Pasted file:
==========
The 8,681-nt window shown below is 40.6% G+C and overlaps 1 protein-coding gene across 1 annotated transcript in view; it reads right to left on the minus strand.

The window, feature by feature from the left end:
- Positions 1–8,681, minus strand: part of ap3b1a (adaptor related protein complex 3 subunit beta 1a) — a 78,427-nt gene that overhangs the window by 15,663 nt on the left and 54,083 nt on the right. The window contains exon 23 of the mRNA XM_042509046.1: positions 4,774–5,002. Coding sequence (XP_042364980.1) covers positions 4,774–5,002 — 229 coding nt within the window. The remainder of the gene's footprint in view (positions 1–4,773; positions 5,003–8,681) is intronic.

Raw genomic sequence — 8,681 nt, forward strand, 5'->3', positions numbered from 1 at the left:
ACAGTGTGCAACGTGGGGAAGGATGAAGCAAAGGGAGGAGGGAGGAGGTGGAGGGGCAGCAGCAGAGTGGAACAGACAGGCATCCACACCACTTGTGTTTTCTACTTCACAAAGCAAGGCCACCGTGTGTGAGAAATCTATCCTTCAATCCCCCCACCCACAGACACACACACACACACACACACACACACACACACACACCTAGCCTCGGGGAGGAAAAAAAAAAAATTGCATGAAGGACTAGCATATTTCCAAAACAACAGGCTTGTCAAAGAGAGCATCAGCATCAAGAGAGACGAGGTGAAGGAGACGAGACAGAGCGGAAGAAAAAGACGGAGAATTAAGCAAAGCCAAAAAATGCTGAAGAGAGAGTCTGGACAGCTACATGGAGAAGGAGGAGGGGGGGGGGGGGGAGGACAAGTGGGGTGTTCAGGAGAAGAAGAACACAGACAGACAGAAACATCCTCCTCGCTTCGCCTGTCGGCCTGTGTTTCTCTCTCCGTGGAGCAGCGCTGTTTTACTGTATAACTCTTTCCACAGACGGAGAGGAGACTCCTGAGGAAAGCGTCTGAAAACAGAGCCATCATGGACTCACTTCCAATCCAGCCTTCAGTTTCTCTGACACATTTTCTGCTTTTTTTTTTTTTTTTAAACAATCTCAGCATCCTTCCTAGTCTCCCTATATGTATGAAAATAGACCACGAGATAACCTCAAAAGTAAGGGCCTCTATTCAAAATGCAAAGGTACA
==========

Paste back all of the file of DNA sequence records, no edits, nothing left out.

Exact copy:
The 8,681-nt window shown below is 40.6% G+C and overlaps 1 protein-coding gene across 1 annotated transcript in view; it reads right to left on the minus strand.

The window, feature by feature from the left end:
- Positions 1–8,681, minus strand: part of ap3b1a (adaptor related protein complex 3 subunit beta 1a) — a 78,427-nt gene that overhangs the window by 15,663 nt on the left and 54,083 nt on the right. The window contains exon 23 of the mRNA XM_042509046.1: positions 4,774–5,002. Coding sequence (XP_042364980.1) covers positions 4,774–5,002 — 229 coding nt within the window. The remainder of the gene's footprint in view (positions 1–4,773; positions 5,003–8,681) is intronic.

Raw genomic sequence — 8,681 nt, forward strand, 5'->3', positions numbered from 1 at the left:
ACAGTGTGCAACGTGGGGAAGGATGAAGCAAAGGGAGGAGGGAGGAGGTGGAGGGGCAGCAGCAGAGTGGAACAGACAGGCATCCACACCACTTGTGTTTTCTACTTCACAAAGCAAGGCCACCGTGTGTGAGAAATCTATCCTTCAATCCCCCCACCCACAGACACACACACACACACACACACACACACACACACACACCTAGCCTCGGGGAGGAAAAAAAAAAAATTGCATGAAGGACTAGCATATTTCCAAAACAACAGGCTTGTCAAAGAGAGCATCAGCATCAAGAGAGACGAGGTGAAGGAGACGAGACAGAGCGGAAGAAAAAGACGGAGAATTAAGCAAAGCCAAAAAATGCTGAAGAGAGAGTCTGGACAGCTACATGGAGAAGGAGGAGGGGGGGGGGGGGGAGGACAAGTGGGGTGTTCAGGAGAAGAAGAACACAGACAGACAGAAACATCCTCCTCGCTTCGCCTGTCGGCCTGTGTTTCTCTCTCCGTGGAGCAGCGCTGTTTTACTGTATAACTCTTTCCACAGACGGAGAGGAGACTCCTGAGGAAAGCGTCTGAAAACAGAGCCATCATGGACTCACTTCCAATCCAGCCTTCAGTTTCTCTGACACATTTTCTGCTTTTTTTTTTTTTTTTAAACAATCTCAGCATCCTTCCTAGTCTCCCTATATGTATGAAAATAGACCACGAGATAACCTCAAAAGTAAGGGCCTCTATTCAAAATGCAAAGGTACA